Sherry’s heartbreak was so intense, it threatened her life. Within weeks she was hospitalized because of severe malnutrition.

It was hard not to sympathize with her situation and write Rob off as a total jerk, but as always, there is another side to every story.

“I reached the end of my rope,”  Rob explained.  I love my wife, and I adore my children, but living in a constant state of perfection is exhausting.  Sherry has to be the best at everything, have the best house, wear the best clothes, everything is about impressing others.  There is nothing genuine about her, about us.  She is incapable of authenticity.  I tried to stay for the children’s sake, but I just couldn’t do it anymore.  I am dying inside.”

“So you left for another woman.”  I couldn’t keep the edge out of my voice.  I am, after all, a woman.

“If you met her, you would understand.  She’s so real! “

I wanted to understand.  I wanted to know what would drive one person to put his/ her family through so much pain.

“When two people divorce,”  a colleague told me, “there are always three truths:  his, hers, and a truth that lies beyond their stories.”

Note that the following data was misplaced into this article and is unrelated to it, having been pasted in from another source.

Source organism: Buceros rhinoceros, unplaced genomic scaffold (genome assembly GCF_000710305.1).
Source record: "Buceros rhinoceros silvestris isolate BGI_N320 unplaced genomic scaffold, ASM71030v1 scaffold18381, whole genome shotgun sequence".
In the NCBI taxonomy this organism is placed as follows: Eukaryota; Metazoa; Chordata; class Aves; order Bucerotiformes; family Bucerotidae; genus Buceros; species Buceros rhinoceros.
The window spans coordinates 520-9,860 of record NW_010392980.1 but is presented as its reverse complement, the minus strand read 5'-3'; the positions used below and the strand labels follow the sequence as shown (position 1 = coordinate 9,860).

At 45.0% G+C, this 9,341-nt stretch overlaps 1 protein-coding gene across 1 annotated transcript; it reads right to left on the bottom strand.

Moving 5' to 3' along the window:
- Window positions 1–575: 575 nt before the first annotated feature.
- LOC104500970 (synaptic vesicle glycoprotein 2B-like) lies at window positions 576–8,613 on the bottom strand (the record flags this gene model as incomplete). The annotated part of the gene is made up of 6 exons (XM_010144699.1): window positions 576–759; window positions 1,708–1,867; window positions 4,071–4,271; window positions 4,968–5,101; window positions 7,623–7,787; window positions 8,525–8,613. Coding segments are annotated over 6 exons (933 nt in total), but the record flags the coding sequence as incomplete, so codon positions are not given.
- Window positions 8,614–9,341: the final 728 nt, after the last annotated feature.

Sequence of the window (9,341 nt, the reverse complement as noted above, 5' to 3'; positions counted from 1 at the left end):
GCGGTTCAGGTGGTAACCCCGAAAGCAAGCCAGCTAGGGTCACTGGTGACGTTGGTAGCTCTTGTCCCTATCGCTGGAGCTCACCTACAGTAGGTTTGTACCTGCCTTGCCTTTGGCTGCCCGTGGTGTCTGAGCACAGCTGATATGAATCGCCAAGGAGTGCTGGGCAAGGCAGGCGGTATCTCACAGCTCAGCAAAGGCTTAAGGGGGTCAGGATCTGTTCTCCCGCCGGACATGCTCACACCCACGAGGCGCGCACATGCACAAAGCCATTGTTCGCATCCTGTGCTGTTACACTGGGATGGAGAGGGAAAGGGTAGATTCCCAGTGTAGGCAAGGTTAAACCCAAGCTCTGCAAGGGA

I tried to stay impartial, but supportive, and as I did, I began to realize the wisdom in my colleague’s words.  Once released from the hospital, Sherry became a woman obsessed.  She stalked her husband and his new lover, both at their home, and their places of work.  She was determined to get Rob back, and refused to see the folly of her actions.

On his part, Rob became more and more enraged, and retaliated with acts of violence against Sherry.

The scene was escalating out of control, until Rob’s therapist broke the pledge of confidentiality and advised Sherry her life was in danger if she didn’t back off.

Sherry did eventually let go of Rob, but only to rush head long into a tempestuous affair, with no regard for her children.  Rob withdrew from his former life, avoiding his friends, and maintaining minimal contact with his children.

Who was right, and who was wrong in this tale?  Like many conflicts, there are too many grey areas to tell for certain. Both his and her story made compelling arguments, but the real truth laid somewhere beyond all our comprehension.

One thing was certain, though:  the real victims here were the children.